WHITE POINT COMPANY, a Corporation, and La Salle Music Corporation, etc., Plaintiffs and Respondents, v. Paul B. HERRINGTON and Marjorie M. Herrington, Defendants and Appellants.
Paul B. Herrington and Marjorie M. Herrington, husband and wife and the owners of certain unimproved land in Moorpark, California, appeal from an order of the court, sitting without a jury, decreeing specific performance of an alleged agreement for the purchase and sale of a portion of the Herrington real property.
Appellants contend that certain provisions in the escrow instructions which constitute the alleged contract of sale contemplate future agreement by the parties, and that material terms as to release clauses and easement locations are so uncertain as to render the entire agreement unjust and unreasonable as to appellants and not specifically enforceable. We have concluded from our examination of the entire record that appellants' contention is well taken and that the trial court's decree of specific performance constituted an abuse of discretion in that it in effect created a new contract for the parties.
The Herringtons (hereinafter sometimes together referred to as Herrington) in 1963 owned several hundred acres of unimproved ranch land in Moorpark, California. Frank La Salle, owner of La Salle Music Corporation (hereinafter sometimes called La Salle Music), had on various occasions informally discussed with Paul Herrington the prospective sale of a portion of the acreage, and had in fact purchased twelve and one-half acres thereof sometime prior to the present transaction. In December 1963, La Salle and Mrs. Mary E. Shaffer, owner of White Point Company (hereinafter sometimes called White Point), met and discussed with Paul Herrington their prospective joint purchase of three parcels of the Herrington property: the north 20 acres of Lot 21, the south 40 acres of Lot 22, and a 2.5 acre parcel in Lot 20 upon which was situated the old Herrington single family residence, a total of about 62.5 acres.
Herrington was interested in selling the acreage for a total price of $3,500 per acre, but he was concerned about a couple of matters with reference to the future use of the property: (1) the Herrington acreage was supplied with water from a single well situated in the southwest corner of Lot 22 which Shaffer and La Salle proposed to purchase, and Herrington was under compulsion to retain title to the well bacause he had granted to a corporate lessee the right to remove therefrom at its own expense all the water it might need for gravel pit operations on other Herrington land some distance from the well; (2) easements would be required to provide temporary protection of pipeline locations and maintenance rights for both the two-inch pipeline from the well to the Herrington residence and a five-inch pipeline from the well to the gravel pit, and to provide for prospective relocation of these lines over Lots 21 and 22 upon future development of the property. The prospective purchasers, on the other hand, were principally concerned with the finances and engineering requirements for the potential commercial development of the property, either as a shopping center or a residential subdivision. Herrington testified, and it seems reasonable to suppose, that La Salle and Shaffer considered it desirable, if not essential, to open an escrow for the purchase before investing in engineering feasibility reports or instituting an application for rezoning.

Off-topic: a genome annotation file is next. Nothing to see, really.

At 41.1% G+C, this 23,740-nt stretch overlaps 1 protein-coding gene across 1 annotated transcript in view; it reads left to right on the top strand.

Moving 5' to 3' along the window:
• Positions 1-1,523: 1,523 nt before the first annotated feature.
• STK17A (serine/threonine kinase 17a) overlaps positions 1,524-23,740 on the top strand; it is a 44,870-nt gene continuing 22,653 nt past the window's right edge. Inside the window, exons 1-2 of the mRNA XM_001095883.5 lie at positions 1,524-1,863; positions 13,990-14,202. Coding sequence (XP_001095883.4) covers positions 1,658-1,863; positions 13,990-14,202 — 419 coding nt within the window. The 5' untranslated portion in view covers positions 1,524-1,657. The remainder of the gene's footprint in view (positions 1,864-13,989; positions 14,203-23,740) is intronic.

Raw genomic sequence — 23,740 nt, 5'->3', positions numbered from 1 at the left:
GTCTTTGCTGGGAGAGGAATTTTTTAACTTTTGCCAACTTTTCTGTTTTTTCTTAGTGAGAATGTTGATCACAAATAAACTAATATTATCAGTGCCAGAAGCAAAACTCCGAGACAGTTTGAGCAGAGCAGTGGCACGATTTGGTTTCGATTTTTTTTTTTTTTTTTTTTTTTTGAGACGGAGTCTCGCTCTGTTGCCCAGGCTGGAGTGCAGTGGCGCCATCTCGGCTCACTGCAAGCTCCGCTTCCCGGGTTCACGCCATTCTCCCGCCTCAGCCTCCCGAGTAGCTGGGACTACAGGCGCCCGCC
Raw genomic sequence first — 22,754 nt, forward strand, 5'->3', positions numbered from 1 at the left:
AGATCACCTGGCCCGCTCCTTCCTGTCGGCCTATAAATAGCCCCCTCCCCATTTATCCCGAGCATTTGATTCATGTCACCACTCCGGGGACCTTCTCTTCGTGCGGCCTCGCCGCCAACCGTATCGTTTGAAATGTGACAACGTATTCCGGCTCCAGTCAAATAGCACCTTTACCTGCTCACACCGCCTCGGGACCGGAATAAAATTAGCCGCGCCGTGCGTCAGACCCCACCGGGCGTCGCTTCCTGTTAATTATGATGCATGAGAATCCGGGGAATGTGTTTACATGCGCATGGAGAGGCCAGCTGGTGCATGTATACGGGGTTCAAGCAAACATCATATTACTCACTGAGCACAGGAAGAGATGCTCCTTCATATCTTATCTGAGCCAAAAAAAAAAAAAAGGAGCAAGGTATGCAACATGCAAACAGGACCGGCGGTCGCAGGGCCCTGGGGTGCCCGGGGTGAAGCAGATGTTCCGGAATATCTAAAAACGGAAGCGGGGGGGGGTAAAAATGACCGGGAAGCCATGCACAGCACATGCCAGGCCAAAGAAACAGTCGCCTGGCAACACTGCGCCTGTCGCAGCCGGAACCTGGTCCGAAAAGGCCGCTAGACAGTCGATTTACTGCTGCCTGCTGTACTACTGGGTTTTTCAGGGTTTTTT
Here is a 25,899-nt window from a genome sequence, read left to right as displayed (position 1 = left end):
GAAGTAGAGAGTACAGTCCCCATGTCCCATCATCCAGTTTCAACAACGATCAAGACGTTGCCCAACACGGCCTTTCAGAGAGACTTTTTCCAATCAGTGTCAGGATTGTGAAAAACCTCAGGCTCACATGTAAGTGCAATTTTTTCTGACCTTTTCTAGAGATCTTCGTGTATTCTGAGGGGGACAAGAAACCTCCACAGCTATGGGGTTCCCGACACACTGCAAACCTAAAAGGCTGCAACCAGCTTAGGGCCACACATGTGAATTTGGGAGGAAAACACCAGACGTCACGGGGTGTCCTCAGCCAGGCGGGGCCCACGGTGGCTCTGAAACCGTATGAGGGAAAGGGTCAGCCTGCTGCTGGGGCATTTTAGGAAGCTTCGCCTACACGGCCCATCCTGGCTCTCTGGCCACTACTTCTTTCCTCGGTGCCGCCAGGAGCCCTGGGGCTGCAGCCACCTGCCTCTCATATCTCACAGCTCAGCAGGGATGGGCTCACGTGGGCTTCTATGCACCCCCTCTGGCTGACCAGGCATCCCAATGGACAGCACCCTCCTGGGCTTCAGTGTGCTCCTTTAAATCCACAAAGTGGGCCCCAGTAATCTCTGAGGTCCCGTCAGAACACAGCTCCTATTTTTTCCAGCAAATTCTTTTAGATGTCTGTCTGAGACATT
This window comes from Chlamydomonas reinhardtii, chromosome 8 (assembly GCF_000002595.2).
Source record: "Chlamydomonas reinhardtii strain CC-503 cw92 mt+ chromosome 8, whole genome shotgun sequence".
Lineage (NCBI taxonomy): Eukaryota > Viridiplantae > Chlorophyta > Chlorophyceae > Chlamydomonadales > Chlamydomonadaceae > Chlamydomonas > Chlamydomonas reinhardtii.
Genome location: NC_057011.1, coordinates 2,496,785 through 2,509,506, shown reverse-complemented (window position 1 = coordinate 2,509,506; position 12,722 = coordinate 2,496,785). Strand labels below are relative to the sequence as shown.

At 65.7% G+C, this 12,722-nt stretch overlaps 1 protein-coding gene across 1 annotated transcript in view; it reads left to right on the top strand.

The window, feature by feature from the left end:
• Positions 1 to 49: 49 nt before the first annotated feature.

Therefore, the parties, with numerous terms as yet unresolved between them, agreed that an escrow for the purchase and sale of the property should be opened at the Bank of A. Levy in Simi, California. Accordingly, on January 23, 1964, Paul Herrington met Shaffer and La Salle at the escrow department in the bank where they discussed the proposed transaction at length with the escrow officer. As of that date the parties had not yet agreed upon the precise amount of the down payment or the trust deed obligation, the method of handling the well situation, the description of the pipeline and other easements, and the appropriate terms of clauses relating to financing and security in the event of future development. The escrow officer's suggestion that the parties consult a lawyer to resolve uncertainties was rejected as premature and the escrow officer thereafter, at the request of the parties, drafted escrow instructions naming the Herringtons as sellers and La Salle Music and White Point as joint purchasers with the right to use other names in the ultimate vesting of title.
The escrow officer's original proposed instructions provided for a $38,750 down-payment with the unpaid balance of $180,000 to be evidenced by a promissory note with interest at 6% Per annum, principal payments to be amortized by equal $12,000 annual installments over the 15-year term of the note and interest payable in semiannual installments. The promissory note was to be secured by the 60 acres of property located in Lots 21 and 22 while the purchasers were to receive free and clear, in consideration of their down-payment, the deed to the 2.5 acre parcel in Lot 20 on which the single family residence was situated. The instructions additionally gave the buyer the right to a 30-day extension for closing, provided for partial releases at $3,000 per acre,1 gave buyers an easement over the wellsite,2 and allowed for the realignment of pipelines.3 These instructions were not fully acceptable and on January 29, 1964, the parties once more met at the escrow department. At the buyer's request a provision was added purporting to allow the buyer to sell parcels of five or more acres during escrow which might be covered by separate trust deeds.4 Both the original instructions and the amendment thereto were then executed by the Herringtons, by Mrs. Shaffer on behalf of White Point and by La Salle on behalf of La Salle Music.